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Conflict

South Sudanese refugees distrust cease-fire

In South Sudan the government and the rebels are accusing each other of having violated the cease-fire. Many displaced persons have little faith in the agreement anyway and are refusing to return home.

The cease-fire in South Sudan is fragile. The government and the rebels have blamed each other for the violations and insist that they now intend to honor the agreement, while the main victims, the refugees, have little hope that there will be peace. "There is a lot of fear that the fighting may start again," a South Sudanese father tells DW. He and his relatives have just reached a refugee camp in neighboring Uganda. He does not believe that he can return home anytime soon. The government did not want the rebel movement in South Sudan, he said. "And the rebel side also wants power, so they will try by all means to reorganize themselves and try to attack."

Even as the cease-fire agreement was being signed on Thursday (23.01.2014), observers doubted that it would hold. And, indeed, shortly after it took effect, there were new reports of fighting on Friday evening.

Renewed fighting near Bor

A rebel vehicle standing in the middle of a field in the vicinity of Bor fires a rocket. At some distance a car is approaches a lone dwelling. (Photo: Reuters/George Philipas )

Fighting has been reported since the cease-fire took effect

So many South Sudanese see their fears being confirmed. They continue to flee and take refuge in other countries, such as Uganda. About 47,000 people have made it to safety there. There are 38,000 of them in the Adjumani district alone, which is located in the north of Uganda and borders on South Sudan. So ahead of Ethiopia and Kenya, Uganda has taken in the most refugees from South Sudan so far – an enormous number of people that is nearly overwhelming the United Nations refugee agency UNHCR and non-governmental aid organizations.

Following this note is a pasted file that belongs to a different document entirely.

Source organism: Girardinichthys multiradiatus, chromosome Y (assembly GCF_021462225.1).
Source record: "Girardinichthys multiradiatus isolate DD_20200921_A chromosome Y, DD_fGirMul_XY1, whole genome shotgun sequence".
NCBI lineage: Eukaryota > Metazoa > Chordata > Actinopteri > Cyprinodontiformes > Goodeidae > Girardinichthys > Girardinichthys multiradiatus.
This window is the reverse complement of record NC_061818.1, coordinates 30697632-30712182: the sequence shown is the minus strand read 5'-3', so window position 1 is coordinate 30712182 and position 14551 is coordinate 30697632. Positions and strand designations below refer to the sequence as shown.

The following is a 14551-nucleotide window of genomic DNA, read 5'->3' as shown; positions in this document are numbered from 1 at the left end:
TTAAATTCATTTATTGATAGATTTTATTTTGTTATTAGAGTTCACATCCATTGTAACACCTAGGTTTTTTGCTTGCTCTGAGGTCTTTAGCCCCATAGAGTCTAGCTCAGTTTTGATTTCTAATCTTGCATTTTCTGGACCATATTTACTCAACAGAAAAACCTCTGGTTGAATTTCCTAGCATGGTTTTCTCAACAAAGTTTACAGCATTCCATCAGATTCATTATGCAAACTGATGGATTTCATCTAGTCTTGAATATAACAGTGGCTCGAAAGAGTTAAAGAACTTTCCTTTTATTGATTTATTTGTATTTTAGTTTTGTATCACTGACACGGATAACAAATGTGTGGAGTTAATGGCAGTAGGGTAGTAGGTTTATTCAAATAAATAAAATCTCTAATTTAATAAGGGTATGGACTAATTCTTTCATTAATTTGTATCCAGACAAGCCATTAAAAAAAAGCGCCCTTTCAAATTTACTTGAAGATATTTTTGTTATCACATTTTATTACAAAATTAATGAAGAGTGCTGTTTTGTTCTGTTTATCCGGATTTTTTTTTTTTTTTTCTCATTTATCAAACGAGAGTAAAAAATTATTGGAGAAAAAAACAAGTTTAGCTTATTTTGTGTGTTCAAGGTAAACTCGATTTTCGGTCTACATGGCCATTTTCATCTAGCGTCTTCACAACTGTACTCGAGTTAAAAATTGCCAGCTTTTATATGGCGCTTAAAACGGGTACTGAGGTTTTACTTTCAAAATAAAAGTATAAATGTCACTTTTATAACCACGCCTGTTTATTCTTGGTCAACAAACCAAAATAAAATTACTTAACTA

Internally displaced South Sudanese are afraid to leave make-shift camps

The refugees trapped inside South Sudan are also concerned. In the recently fiercely contested town of Bor alone, 10,000 refugees are still too afraid to leave a UN base. In the meantime, there has been a outbreak of measles in the makeshift and completely overcrowded camp, which has left 30 children dead. UN emergency relief coordinator Valerie Amos wants to draw international attention to the plight of the civilians. On Monday (27.01.2014) she travelled to the crisis-stricken country for a three-day visit, during which she wanted to meet with the parties to the conflict.

Refugees are waiting to enter the UN base in Bor EPA/HAILEMICHAEL GEBREKRSTOS/UNMISS/HANDOUT

There has been a outbreak of measles in one of the makeshift camps

The fear of epidemics is also spreading in Uganda. The Dzaipi transit camp, which is a few kilometers from the South Sudanese border and was only intended for 400 people, now shelters 20,000 people. Most of them are hoping for one thing: to get a piece of land in one of three areas which the Ugandan government has designated for South Sudanese refugees staying a longer period of time. Clearly, almost no one here is considering a return to South Sudan.

Flow of refugees has not stopped

Since the conflict broke out, an average of 1,000 refugees had been arriving at the Dzaipi refugee camp every day. Since the cease-fire, the influx of refugees has slowed somewhat, but UN trucks are still collecting refugees at the border. "Yesterday it was around 197, but those that are coming are coming in much weaker shape, having travelled a lot longer for a lot less money, says Lucy Beck, a UNHCR spokeswoman. In the coming days, she expects many more groups, who had not been able to reach Uganda yet.

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